As we travel through Iran, I find myself recognizing quirks I'd thought were unique to my in-laws. Their preference for using tissues instead of napkins at the dinner table. (Turns out every restaurant in Iran sets out boxes of them.) Their habit of sheathing leftovers in plastic wrap pulled tighter than a drum. And, especially, the curious etiquette of ta'arof.
To understand Iranians, it is essential to comprehend ta'arof, which mandates self-effacement in social interactions. Stepping aside at a doorway to let your companion through first is ta'arof. Declining an offer of tea is ta'arof, even if the host, per custom, repeats the offer three times. (A fourth try means the offer is probably genuine, and it's okay to accept.) In Iran, even taxi drivers and shopkeepers practice ta'arof, to the bewilderment of foreign visitors. At a newsstand I try to buy some gum. "Paying is not worthy of you," the cashier says, pushing my money away. "But I insist," I say. "Please, agha, no charge," he replies. This goes on for a full minute—there are customers waiting—before he takes any money. Sometimes ta'arof reaches absurd heights, as when, after dinner at a restaurant in Tehran, our waiter presents the bill. My father-in-law reaches for his wallet, whereupon the waiter launches into florid protest: "Your money is too good for me!...On my eyes, I am your humble servant!"
Manners are everything in Iran. Attending a dinner party, you can't show up with just a dainty box of pastries; you have to bring a whole kilo of pastries—even if the dinner is for only four people. Anything else would look cheap. At restaurants, if you ask for lemon for your tea, the waiter won't dish out a few slices; he'll bring an entire bushel. Visit someone's apartment at four in the afternoon and you'll be greeted by a massive Dutch still life of fruit, nuts, and candies—and you'd damn well better eat some. Back in Tehran, Leila and I stagger among countless parties, dinners, and "casual" family get-togethers. (Never trust an Iranian who promises a "casual" get-together; you'll still be fêted like a king.) By our second week, we have consumed more tea, baklava, kebabs, and rice than seems sensible, and been offered five times that.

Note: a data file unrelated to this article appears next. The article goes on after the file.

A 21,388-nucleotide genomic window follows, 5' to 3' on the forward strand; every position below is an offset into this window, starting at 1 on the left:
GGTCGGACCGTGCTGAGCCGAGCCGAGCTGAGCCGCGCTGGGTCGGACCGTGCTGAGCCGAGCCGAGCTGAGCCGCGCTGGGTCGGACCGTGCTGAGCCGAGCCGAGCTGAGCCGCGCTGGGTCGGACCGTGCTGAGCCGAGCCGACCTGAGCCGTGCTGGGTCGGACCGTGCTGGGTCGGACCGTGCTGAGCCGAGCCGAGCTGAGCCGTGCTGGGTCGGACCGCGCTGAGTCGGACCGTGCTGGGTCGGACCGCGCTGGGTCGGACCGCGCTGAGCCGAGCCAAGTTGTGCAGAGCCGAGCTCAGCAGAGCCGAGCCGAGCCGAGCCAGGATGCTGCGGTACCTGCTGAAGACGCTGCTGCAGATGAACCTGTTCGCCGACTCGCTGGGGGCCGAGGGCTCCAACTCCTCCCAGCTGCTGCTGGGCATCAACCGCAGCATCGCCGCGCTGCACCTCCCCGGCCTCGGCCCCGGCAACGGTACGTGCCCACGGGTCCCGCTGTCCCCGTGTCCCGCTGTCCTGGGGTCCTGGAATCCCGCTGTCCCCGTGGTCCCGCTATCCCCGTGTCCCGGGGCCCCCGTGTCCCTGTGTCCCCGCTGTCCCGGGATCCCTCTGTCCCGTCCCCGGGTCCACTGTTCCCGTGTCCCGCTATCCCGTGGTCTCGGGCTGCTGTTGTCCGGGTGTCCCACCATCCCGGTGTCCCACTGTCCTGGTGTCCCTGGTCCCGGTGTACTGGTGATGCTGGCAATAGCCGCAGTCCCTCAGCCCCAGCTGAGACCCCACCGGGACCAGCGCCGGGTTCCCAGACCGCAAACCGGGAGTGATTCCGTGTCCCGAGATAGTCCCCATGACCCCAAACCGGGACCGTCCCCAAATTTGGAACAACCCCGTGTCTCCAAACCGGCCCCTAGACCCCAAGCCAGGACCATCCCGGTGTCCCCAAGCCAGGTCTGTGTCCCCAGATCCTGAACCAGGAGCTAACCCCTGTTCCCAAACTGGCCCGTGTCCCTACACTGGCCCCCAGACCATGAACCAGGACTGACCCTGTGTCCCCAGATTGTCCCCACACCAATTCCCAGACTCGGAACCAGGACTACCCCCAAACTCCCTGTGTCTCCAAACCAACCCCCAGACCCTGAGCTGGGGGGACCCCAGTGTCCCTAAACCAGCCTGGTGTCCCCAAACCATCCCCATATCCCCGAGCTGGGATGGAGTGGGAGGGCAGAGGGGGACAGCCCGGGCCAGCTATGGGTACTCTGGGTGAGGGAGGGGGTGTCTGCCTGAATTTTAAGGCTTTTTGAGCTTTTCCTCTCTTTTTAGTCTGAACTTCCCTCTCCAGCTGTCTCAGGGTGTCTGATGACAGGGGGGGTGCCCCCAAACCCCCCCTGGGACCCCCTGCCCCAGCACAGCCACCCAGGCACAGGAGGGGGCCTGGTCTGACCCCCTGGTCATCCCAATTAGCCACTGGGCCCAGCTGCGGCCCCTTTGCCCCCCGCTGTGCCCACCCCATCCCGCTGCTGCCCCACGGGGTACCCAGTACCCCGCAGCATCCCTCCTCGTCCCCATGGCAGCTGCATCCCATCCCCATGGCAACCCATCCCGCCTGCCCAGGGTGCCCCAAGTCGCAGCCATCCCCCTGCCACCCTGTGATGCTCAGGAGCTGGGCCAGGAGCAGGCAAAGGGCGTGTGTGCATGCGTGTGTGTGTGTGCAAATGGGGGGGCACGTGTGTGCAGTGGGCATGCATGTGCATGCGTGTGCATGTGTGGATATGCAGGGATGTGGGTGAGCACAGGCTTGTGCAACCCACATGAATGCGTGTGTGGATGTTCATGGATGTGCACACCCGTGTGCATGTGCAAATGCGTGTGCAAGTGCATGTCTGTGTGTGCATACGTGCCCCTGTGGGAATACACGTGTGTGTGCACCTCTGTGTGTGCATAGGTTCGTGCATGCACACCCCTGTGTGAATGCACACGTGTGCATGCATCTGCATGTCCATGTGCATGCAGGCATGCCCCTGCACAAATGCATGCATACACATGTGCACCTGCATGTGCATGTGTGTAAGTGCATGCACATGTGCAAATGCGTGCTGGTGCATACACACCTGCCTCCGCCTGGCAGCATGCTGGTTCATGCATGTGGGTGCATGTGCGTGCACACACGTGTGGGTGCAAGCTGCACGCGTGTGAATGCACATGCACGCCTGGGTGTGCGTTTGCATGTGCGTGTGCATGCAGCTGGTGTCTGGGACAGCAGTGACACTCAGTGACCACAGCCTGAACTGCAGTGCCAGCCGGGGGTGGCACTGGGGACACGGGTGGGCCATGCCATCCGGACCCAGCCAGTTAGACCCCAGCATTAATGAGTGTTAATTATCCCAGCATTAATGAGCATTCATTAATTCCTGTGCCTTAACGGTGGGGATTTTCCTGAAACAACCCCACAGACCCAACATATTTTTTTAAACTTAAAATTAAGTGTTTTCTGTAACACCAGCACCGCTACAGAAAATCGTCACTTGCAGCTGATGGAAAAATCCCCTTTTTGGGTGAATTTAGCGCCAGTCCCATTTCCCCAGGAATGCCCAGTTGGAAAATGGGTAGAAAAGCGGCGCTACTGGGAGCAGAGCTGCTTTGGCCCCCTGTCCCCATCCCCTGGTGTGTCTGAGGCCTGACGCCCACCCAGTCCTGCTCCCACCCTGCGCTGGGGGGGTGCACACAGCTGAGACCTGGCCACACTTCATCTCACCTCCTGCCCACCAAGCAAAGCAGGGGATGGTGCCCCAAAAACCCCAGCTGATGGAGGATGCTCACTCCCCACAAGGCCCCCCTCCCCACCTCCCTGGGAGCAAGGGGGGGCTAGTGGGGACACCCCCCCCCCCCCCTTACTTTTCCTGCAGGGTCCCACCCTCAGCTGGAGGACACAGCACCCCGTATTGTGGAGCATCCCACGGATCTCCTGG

To the disappointment of many visitors, much of Iranian life lies hidden behind closed doors. The reasons for this are partly pragmatic—the regime has essentially forced socializing into the home—but also cultural. For all their effusiveness, Iranians are a very private people. This was true long before Khomeini. There's a phrase in Farsi that describes this schism between public and private life: posht-e pardeh, or "behind the curtain."
Step inside one of north Tehran's concrete housing towers, ride the elevator up 12 floors, and open an apartment door: behind the curtain lies a whole other Iran. Guests are welcomed by the aroma of freshly cut flowers, heaping bowls of pomegranates, whiskey and vodka smuggled in from Turkey, and black-market caviar just a day out of the Caspian. A flurry of cheek kissing begins. The women remove their scarves and overcoats to unveil low-cut blouses, high-cut skirts, and impeccably coiffed hairdos. Soon the apartment fills with swirling Persian dance rhythms. The sofas are pushed aside and guests take to the parlor floor and sway to the sultry music—yes, arms raised, fingertips stirring the air, just as it was at our wedding, just as all Iranians did back when dancing was allowed.
As the music grows louder, I'm pulled onto the floor, and suddenly it dawns on me: I am in Iran. This is where my wife grew up. This is where our children will someday visit their grandparents. And from this spot, as I dance across the candlelit parlor, Iran feels strangely like home.